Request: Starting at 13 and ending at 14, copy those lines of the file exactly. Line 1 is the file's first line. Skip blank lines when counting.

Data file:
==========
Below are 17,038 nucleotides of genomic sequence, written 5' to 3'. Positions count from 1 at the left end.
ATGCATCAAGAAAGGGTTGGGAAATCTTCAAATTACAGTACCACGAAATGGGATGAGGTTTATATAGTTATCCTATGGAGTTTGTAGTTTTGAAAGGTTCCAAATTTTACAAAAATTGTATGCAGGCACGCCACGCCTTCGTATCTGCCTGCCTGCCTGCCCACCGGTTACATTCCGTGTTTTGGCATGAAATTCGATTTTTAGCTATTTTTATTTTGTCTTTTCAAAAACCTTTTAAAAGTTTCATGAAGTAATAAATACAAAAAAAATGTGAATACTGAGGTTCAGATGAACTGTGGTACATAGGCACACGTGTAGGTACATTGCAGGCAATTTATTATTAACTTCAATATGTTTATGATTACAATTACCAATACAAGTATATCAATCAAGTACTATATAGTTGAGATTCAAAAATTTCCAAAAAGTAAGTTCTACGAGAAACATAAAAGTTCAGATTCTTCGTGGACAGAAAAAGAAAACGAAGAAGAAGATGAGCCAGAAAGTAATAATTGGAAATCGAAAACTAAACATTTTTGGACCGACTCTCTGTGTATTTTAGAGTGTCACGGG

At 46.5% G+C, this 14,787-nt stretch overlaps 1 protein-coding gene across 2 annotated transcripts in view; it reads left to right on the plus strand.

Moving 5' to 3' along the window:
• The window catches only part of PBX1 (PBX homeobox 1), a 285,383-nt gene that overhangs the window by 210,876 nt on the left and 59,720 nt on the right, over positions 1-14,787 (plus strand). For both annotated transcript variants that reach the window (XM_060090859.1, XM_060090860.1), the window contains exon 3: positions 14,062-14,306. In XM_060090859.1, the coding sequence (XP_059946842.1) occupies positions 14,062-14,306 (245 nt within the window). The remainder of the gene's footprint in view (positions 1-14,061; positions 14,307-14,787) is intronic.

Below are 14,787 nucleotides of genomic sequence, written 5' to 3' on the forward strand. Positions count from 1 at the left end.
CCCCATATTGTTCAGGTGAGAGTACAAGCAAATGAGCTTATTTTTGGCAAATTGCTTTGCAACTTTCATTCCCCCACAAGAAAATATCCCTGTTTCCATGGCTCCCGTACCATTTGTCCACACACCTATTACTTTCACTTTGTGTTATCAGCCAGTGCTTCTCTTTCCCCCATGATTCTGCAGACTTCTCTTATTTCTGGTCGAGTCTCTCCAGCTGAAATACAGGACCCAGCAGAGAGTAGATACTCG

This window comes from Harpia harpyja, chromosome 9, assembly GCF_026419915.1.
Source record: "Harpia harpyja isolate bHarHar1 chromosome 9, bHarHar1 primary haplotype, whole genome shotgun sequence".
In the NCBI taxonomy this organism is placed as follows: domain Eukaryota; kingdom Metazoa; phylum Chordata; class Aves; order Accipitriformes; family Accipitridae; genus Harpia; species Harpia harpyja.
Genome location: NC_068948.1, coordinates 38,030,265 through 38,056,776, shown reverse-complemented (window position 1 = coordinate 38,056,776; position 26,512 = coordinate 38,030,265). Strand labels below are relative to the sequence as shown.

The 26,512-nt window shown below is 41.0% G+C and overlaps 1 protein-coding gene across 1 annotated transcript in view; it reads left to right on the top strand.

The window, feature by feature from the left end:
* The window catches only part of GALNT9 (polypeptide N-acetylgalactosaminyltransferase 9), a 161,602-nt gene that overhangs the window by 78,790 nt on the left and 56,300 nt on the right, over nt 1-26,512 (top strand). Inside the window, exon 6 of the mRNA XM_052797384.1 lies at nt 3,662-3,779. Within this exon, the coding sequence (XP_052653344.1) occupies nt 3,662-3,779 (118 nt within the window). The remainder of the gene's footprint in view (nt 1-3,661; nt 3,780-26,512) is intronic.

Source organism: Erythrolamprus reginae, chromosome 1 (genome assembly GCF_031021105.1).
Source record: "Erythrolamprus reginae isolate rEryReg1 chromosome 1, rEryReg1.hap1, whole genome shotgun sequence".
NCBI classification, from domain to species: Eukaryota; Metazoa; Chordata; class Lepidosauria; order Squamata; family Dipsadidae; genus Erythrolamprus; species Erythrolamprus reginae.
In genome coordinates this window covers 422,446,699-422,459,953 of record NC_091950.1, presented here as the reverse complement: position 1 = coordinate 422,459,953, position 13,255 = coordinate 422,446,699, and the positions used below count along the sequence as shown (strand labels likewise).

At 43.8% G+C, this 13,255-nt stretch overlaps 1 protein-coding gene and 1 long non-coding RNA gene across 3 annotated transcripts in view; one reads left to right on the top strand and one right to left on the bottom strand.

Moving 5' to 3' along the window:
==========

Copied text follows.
The window, feature by feature from the left end:
* The window catches only part of GALNT9 (polypeptide N-acetylgalactosaminyltransferase 9), a 161,602-nt gene that overhangs the window by 78,790 nt on the left and 56,300 nt on the right, over nt 1-26,512 (top strand). Inside the window, exon 6 of the mRNA XM_052797384.1 lies at nt 3,662-3,779. Within this exon, the coding sequence (XP_052653344.1) occupies nt 3,662-3,779 (118 nt within the window). The remainder of the gene's footprint in view (nt 1-3,661; nt 3,780-26,512) is intronic.